May 22, 1920 The final day of the National Ship by Truck-Good Roads Week in the United States took place. The week had been coordinated by the Firestone Tire & Rubber Company as part of its ongoing and ambitious efforts to promote the short-haul shipping benefits of trucks and – in a priority shared by... Continue Reading →

During the final year of World War II, the Red Ball Express proved to be a vital truck convoy system after the Allies broke out from the D-Day beaches in Normandy and steadily advanced towards Germany. The Red Ball Express was formally launched by the U.S. Army Transportation Corps on August 25, 1944, and over... Continue Reading →

December 7, 1906 The Southern Pacific Railroad (SP) and Union Pacific Railroad (UP) jointly established the Pacific Fruit Express Company (PFE). The Montana-based Weekly Missoulian reported that PFE was “chartered to construct and operate refrigerator cars, ventilator cars and other vehicles for the transportation of fruits, vegetables, meats, etc., and to build and operate refrigerating... Continue Reading →

November 7, 1910 The first commercial air freight shipment occurred in Ohio between the cities of Dayton and Columbus. Max Morehouse, owner of the Columbus-based Morehouse Martens department store, asked aviation pioneers Orville and Wilbur Wright for help in transporting to him by air a 100-pound (45.4-kilogram) shipment of silk from a wholesaler in Dayton... Continue Reading →

By the late 1930s, Dragon Bottling Company was firmly established as a major force among Texas-based soft drink industries. This was due in large part to both the entrepreneurial skills of the company’s president Herlinda Morales Rodríguez and the extensive transportation network that she used for getting beverages to market.  Morales Rodríguez had been married... Continue Reading →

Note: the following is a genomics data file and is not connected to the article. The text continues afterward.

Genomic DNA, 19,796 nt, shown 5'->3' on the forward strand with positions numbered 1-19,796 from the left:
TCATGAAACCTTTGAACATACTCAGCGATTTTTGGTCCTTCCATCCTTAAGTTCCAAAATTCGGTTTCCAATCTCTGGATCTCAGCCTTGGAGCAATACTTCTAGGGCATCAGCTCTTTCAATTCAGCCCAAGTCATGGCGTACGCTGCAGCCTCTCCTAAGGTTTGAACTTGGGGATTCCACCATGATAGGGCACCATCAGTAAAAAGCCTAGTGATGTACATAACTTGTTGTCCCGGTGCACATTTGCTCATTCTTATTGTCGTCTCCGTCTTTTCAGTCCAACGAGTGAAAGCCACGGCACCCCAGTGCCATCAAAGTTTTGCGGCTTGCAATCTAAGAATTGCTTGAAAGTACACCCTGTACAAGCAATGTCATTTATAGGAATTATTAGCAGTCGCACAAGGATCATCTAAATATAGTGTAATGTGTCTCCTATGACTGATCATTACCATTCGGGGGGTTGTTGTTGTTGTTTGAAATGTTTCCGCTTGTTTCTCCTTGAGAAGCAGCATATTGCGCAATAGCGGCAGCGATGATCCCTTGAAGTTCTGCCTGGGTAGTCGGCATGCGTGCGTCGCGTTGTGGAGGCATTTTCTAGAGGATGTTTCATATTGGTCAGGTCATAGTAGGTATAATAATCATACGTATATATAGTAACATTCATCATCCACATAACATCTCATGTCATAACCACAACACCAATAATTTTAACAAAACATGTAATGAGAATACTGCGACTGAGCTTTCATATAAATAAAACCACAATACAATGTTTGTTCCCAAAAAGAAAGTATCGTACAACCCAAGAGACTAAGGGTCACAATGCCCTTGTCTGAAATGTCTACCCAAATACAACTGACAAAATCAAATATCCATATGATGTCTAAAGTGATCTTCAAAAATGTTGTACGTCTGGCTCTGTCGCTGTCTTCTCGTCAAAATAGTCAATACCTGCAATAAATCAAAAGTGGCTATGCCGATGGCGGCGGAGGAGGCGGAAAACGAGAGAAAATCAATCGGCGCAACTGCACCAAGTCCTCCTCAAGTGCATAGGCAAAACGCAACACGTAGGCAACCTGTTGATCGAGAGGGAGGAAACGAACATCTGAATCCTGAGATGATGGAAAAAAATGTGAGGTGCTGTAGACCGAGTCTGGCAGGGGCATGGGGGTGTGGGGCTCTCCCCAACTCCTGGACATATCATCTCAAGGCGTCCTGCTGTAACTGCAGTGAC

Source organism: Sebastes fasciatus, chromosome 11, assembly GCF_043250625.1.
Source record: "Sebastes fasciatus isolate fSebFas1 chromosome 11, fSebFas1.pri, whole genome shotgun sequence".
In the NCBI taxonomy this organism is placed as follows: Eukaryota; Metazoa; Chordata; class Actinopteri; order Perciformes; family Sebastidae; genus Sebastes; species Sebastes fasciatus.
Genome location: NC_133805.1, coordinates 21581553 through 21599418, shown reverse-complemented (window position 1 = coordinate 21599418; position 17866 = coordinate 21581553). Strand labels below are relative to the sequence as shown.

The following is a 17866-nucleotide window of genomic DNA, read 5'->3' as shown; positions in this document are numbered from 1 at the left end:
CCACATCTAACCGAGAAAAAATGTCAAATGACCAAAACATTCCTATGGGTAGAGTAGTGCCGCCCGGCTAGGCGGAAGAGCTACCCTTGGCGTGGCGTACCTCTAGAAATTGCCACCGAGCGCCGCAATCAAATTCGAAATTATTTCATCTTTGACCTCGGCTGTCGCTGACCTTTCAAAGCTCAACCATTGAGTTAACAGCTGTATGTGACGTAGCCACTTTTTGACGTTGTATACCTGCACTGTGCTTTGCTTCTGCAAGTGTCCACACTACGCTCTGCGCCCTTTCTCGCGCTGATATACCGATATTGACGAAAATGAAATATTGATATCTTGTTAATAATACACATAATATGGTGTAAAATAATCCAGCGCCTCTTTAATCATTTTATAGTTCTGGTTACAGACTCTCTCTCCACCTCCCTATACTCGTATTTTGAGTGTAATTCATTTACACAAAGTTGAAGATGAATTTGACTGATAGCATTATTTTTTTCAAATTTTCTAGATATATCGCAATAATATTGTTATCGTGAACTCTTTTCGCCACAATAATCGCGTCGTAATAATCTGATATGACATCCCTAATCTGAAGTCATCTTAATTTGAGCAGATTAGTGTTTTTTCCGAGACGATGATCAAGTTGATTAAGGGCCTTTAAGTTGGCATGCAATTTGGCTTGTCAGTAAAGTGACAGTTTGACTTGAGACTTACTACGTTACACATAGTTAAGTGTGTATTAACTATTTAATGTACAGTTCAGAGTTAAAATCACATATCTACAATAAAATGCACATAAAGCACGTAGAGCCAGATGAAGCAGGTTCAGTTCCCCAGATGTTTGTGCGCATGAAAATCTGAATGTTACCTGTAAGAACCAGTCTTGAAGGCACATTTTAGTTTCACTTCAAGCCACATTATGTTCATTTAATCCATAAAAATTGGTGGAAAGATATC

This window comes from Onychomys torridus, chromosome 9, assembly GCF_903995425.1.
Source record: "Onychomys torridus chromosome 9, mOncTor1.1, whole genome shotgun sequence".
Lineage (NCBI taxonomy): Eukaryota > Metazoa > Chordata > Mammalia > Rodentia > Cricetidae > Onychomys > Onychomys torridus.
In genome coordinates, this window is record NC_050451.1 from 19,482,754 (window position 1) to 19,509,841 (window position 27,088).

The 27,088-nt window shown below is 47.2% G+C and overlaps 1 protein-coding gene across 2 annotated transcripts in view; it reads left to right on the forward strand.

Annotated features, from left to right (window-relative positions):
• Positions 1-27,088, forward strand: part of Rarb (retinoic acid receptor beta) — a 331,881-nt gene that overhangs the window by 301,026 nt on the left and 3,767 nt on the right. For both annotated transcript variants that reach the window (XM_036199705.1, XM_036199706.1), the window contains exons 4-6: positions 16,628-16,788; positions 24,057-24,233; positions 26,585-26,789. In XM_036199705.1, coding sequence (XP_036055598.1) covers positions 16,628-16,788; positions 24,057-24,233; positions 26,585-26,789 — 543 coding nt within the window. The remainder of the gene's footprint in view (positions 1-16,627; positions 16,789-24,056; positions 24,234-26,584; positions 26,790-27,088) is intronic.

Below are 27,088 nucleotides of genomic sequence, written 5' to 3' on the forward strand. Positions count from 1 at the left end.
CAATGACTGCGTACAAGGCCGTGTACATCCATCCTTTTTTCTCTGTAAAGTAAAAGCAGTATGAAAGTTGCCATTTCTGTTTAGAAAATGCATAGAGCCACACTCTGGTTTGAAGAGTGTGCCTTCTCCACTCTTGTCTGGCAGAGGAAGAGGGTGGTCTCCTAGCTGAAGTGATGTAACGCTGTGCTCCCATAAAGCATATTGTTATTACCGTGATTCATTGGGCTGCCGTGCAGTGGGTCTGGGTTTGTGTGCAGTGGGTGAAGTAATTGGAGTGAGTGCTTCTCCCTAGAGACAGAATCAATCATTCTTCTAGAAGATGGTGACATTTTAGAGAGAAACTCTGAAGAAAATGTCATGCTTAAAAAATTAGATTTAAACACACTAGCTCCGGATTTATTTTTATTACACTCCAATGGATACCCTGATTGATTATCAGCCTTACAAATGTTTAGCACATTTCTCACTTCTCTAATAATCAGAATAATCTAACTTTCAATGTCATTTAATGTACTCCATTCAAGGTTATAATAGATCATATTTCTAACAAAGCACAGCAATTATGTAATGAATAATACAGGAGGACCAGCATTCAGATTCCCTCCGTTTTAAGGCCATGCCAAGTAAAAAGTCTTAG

Pedro Aguirre, Jr., was one of the most influential and important Hispanic-American transportation pioneers in the southwestern United States during the 19th century. He was born in 1835 in the Mexican city of Chihuahua. Aguirre became heavily involved in transportation services after he moved with his family to Las Cruces in what was then the... Continue Reading →

September 4, 1783 Frederic Tudor, a businessman who became known as the “Ice King” for creatively transporting ice to various regions of the globe from his native New England, was born in Boston. Long before the advent of electric refrigerators, Tudor came up with the idea of harvesting block ice from frozen freshwater lakes and... Continue Reading →

The first commercially successful container ship took its maiden voyage on a route from New Jersey to Texas. The Ideal X started life as a World War II T-2 oil tanker named Potrero Hills. Built by the Marinship Corporation in the early 1940s as part of its fleet of 93 ships constructed during that time,... Continue Reading →

Lillie Elizabeth Drennan and her husband Willard formally launched a trucking business in their native Texas. This enterprise, known as the Drennan Truck Line, would establish Lillie not only as a major force to be reckoned with in the Lone Star State’s freight industry but also as a transportation pioneer. The Drennans started their trucking... Continue Reading →

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